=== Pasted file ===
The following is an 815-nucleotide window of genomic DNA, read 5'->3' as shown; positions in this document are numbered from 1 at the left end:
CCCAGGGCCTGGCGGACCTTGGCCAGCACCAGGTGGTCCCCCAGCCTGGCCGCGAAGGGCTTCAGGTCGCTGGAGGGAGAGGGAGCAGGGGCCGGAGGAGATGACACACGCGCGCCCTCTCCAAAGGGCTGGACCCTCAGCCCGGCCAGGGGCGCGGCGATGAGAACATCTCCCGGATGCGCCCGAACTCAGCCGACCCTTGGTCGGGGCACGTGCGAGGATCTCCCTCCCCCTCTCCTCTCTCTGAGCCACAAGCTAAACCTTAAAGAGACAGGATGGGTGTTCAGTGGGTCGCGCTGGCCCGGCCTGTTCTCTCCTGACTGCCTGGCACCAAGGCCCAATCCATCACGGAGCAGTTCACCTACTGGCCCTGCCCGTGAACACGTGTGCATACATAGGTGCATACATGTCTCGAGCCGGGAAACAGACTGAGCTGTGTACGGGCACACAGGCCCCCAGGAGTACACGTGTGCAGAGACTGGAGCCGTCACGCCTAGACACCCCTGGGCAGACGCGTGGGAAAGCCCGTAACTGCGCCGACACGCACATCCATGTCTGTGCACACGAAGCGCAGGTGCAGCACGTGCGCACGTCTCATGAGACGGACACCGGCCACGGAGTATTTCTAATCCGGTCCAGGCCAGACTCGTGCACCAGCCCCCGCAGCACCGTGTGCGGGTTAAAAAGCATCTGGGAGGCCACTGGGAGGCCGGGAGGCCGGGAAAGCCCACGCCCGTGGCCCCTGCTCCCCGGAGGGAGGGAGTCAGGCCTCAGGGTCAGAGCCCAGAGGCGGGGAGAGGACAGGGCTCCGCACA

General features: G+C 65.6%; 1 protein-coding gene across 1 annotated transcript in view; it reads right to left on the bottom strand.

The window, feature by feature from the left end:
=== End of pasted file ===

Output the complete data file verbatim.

The following is an 815-nucleotide window of genomic DNA, read 5'->3' as shown; positions in this document are numbered from 1 at the left end:
CCCAGGGCCTGGCGGACCTTGGCCAGCACCAGGTGGTCCCCCAGCCTGGCCGCGAAGGGCTTCAGGTCGCTGGAGGGAGAGGGAGCAGGGGCCGGAGGAGATGACACACGCGCGCCCTCTCCAAAGGGCTGGACCCTCAGCCCGGCCAGGGGCGCGGCGATGAGAACATCTCCCGGATGCGCCCGAACTCAGCCGACCCTTGGTCGGGGCACGTGCGAGGATCTCCCTCCCCCTCTCCTCTCTCTGAGCCACAAGCTAAACCTTAAAGAGACAGGATGGGTGTTCAGTGGGTCGCGCTGGCCCGGCCTGTTCTCTCCTGACTGCCTGGCACCAAGGCCCAATCCATCACGGAGCAGTTCACCTACTGGCCCTGCCCGTGAACACGTGTGCATACATAGGTGCATACATGTCTCGAGCCGGGAAACAGACTGAGCTGTGTACGGGCACACAGGCCCCCAGGAGTACACGTGTGCAGAGACTGGAGCCGTCACGCCTAGACACCCCTGGGCAGACGCGTGGGAAAGCCCGTAACTGCGCCGACACGCACATCCATGTCTGTGCACACGAAGCGCAGGTGCAGCACGTGCGCACGTCTCATGAGACGGACACCGGCCACGGAGTATTTCTAATCCGGTCCAGGCCAGACTCGTGCACCAGCCCCCGCAGCACCGTGTGCGGGTTAAAAAGCATCTGGGAGGCCACTGGGAGGCCGGGAGGCCGGGAAAGCCCACGCCCGTGGCCCCTGCTCCCCGGAGGGAGGGAGTCAGGCCTCAGGGTCAGAGCCCAGAGGCGGGGAGAGGACAGGGCTCCGCACA

General features: G+C 65.6%; 1 protein-coding gene across 1 annotated transcript in view; it reads right to left on the bottom strand.

The window, feature by feature from the left end: